Newbury Park’s Lex and Leo Young aim for prep records at Los Angeles Grand Prix

Newbury Park's Lex Young leads the pack in the 3,200-meter run.
Newbury Park’s Lex Young, center, leads teammates Colin Sahlman, left, and Leo Young in the boys’ 3,200-meter run at the Arcadia Invitational on April 9, 2022.
(Michael Owen Baker / For The Times)
Share via

Last winter Lex and Leo Young, the twin distance runners from Newbury Park High who have run some of the fastest times in U.S. history, were posed with a decision.

They could run their senior year of track and field with their high school team but sacrifice the opportunity to race against fields with professionals because of what they said were restrictions imposed by CIF rules. Or, they could race unaffiliated but forfeit their final prep season.

“Ultimately,” Leo Young said, “it wasn’t that difficult.”

It wasn’t, ultimately, because by skipping the high-school season, the Stanford-bound brothers preserved opportunities such as the one that awaits Friday night at UCLA’s Drake Stadium. Racing against professionals as part of the Los Angeles Grand Prix, they will attempt to move up the all-time high-school rankings. Lex Young is targeting the recently reset U.S. 5,000-meter record of 13 minutes 37.30 seconds and Leo Young is aiming to become the No. 2 all-time performer in the 1,500 meters.


Southern California-raised sprinter Michael Norman will not compete in next week’s Los Angeles Grand Prix, being cautious after feeling discomfort behind a knee.

May 18, 2023

“The record is absolutely the goal of the race,” Lex Young said in a phone interview. “I’ve had a lot of great workouts so I know I’m in fitness. It’s just going to be a matter of whether or not I can put it together on the day.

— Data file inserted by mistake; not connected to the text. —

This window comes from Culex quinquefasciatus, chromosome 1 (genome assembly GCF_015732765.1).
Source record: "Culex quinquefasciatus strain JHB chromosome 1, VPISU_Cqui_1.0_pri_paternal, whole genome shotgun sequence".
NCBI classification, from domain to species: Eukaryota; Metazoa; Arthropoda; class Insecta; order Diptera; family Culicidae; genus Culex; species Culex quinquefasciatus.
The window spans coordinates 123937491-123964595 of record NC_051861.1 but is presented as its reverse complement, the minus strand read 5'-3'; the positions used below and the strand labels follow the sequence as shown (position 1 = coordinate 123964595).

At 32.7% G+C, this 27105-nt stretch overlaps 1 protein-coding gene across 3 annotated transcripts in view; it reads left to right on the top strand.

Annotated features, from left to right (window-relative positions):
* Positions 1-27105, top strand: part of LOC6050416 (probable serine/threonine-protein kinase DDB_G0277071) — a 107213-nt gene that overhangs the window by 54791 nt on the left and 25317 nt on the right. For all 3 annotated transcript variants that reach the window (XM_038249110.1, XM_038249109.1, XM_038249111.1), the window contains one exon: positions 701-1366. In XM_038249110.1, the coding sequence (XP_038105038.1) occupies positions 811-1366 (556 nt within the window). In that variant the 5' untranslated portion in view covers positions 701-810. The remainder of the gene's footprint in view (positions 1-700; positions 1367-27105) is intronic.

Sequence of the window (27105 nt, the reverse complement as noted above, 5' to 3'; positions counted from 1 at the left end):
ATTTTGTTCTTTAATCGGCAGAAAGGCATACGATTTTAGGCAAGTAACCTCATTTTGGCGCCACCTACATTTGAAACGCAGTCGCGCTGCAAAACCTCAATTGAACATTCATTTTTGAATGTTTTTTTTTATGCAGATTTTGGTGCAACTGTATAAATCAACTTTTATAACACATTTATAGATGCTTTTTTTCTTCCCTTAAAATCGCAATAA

”... I think come Friday it’s going to be a good night because I’ve got the fitness, I’ve got the mentality.”

Galen Rupp’s 5,000 record of 13:37.91 had stood from 2004 until May 6, when Connor Burns of Missouri ran 13:37.30 at Track Fest in Walnut. That pushed Lex Young’s personal best of 13:43.95, run in 2022, to third all time.

“My mentality’s not changing because it’s the same record, it’s still within the same second so it doesn’t change the way I’m running, the way I’m training, it’s just cool to see that there’s more competition for it,” Lex Young said.

In April, Leo Young ran 3:39.39 in the 1,500 at the Bryan Clay Invitational, the sixth-fastest performance in prep history, per Track & Field News, and edging him just ahead of former Newbury Park teammate Colin Sahlman.

Newbury Park's Aaron Sahlman, Leo Young, Colin Sahlman and Lex Young start the boys' 3,200-meter run.
From left, Newbury Park’s Aaron Sahlman, Leo Young, Colin Sahlman and Lex Young start the boys’ 3,200-meter run at the Arcadia Invitational on April 9, 2022.
(Michael Owen Baker / For The Times)

The U.S. record is held by Hobbs Kessler, who ran 3:34.36 in 2021. No other high school runner has run faster than 3:38.

“I think I’m fit for potentially under 3:38,” Leo Young said. “If I can go under 3:38, I’d be satisfied, but really it’s just all about going into that race and running really, really fast the whole time and hoping to come across the line just absolutely dead because I want to put it all out there.”

The brothers have run this spring for Newbury Park Athletic Club, an entity that allows them to race in non-prep competitions while continuing to be trained by Sean Brosnan, the former Newbury Park coach who is in his first season coaching distances for UCLA. The arrangement means they meet occasionally for in-person workouts, Leo Young said.

“It’s been really helpful for our training in general,” Leo Young said.

In a surprise, Olympic gold medalist and record-holder Sydney McLaughlin-Levrone announces she will not compete at the Los Angeles Grand Prix.

May 16, 2023

After the Grand Prix, Lex Young said he hoped to race the 1,500 meters in around 3:40, or the mile in less than four minutes, during June competitions. Leo Young said he would like to race an 800 meters ahead of Nike’s national meet in mid-June.

The brothers’ races Friday are part of the Grand Prix’s distance carnival. The meet resumes Saturday from 12:30 to 3 p.m., with the last 90 minutes broadcast on NBC.